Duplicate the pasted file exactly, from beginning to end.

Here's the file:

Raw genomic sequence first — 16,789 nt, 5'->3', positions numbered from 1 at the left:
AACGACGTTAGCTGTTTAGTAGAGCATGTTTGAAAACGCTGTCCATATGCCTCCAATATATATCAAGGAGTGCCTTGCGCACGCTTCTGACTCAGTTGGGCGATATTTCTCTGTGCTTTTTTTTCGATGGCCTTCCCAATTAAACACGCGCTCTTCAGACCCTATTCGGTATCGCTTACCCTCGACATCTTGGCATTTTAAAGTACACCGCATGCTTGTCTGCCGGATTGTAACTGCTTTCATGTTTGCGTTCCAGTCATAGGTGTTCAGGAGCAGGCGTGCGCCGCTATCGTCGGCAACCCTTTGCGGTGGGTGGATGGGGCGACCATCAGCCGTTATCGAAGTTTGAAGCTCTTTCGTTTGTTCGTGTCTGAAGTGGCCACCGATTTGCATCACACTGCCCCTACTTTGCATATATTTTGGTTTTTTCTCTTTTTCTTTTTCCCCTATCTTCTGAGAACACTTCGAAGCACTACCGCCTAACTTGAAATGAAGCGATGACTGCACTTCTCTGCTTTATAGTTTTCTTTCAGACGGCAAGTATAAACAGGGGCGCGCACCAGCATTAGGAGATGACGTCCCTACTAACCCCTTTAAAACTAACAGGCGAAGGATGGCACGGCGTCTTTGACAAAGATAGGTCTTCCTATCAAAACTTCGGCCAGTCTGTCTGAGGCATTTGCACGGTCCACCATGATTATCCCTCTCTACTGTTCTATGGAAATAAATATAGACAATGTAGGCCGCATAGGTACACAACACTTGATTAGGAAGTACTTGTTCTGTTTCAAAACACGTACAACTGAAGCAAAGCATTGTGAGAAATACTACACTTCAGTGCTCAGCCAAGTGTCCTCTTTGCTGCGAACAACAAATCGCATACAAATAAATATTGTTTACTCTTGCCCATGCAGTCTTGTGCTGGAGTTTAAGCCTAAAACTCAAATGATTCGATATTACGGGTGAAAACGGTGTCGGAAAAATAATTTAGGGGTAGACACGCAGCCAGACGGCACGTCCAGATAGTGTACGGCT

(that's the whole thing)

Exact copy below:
Raw genomic sequence first — 16,789 nt, 5'->3', positions numbered from 1 at the left:
AACGACGTTAGCTGTTTAGTAGAGCATGTTTGAAAACGCTGTCCATATGCCTCCAATATATATCAAGGAGTGCCTTGCGCACGCTTCTGACTCAGTTGGGCGATATTTCTCTGTGCTTTTTTTTCGATGGCCTTCCCAATTAAACACGCGCTCTTCAGACCCTATTCGGTATCGCTTACCCTCGACATCTTGGCATTTTAAAGTACACCGCATGCTTGTCTGCCGGATTGTAACTGCTTTCATGTTTGCGTTCCAGTCATAGGTGTTCAGGAGCAGGCGTGCGCCGCTATCGTCGGCAACCCTTTGCGGTGGGTGGATGGGGCGACCATCAGCCGTTATCGAAGTTTGAAGCTCTTTCGTTTGTTCGTGTCTGAAGTGGCCACCGATTTGCATCACACTGCCCCTACTTTGCATATATTTTGGTTTTTTCTCTTTTTCTTTTTCCCCTATCTTCTGAGAACACTTCGAAGCACTACCGCCTAACTTGAAATGAAGCGATGACTGCACTTCTCTGCTTTATAGTTTTCTTTCAGACGGCAAGTATAAACAGGGGCGCGCACCAGCATTAGGAGATGACGTCCCTACTAACCCCTTTAAAACTAACAGGCGAAGGATGGCACGGCGTCTTTGACAAAGATAGGTCTTCCTATCAAAACTTCGGCCAGTCTGTCTGAGGCATTTGCACGGTCCACCATGATTATCCCTCTCTACTGTTCTATGGAAATAAATATAGACAATGTAGGCCGCATAGGTACACAACACTTGATTAGGAAGTACTTGTTCTGTTTCAAAACACGTACAACTGAAGCAAAGCATTGTGAGAAATACTACACTTCAGTGCTCAGCCAAGTGTCCTCTTTGCTGCGAACAACAAATCGCATACAAATAAATATTGTTTACTCTTGCCCATGCAGTCTTGTGCTGGAGTTTAAGCCTAAAACTCAAATGATTCGATATTACGGGTGAAAACGGTGTCGGAAAAATAATTTAGGGGTAGACACGCAGCCAGACGGCACGTCCAGATAGTGTACGGCT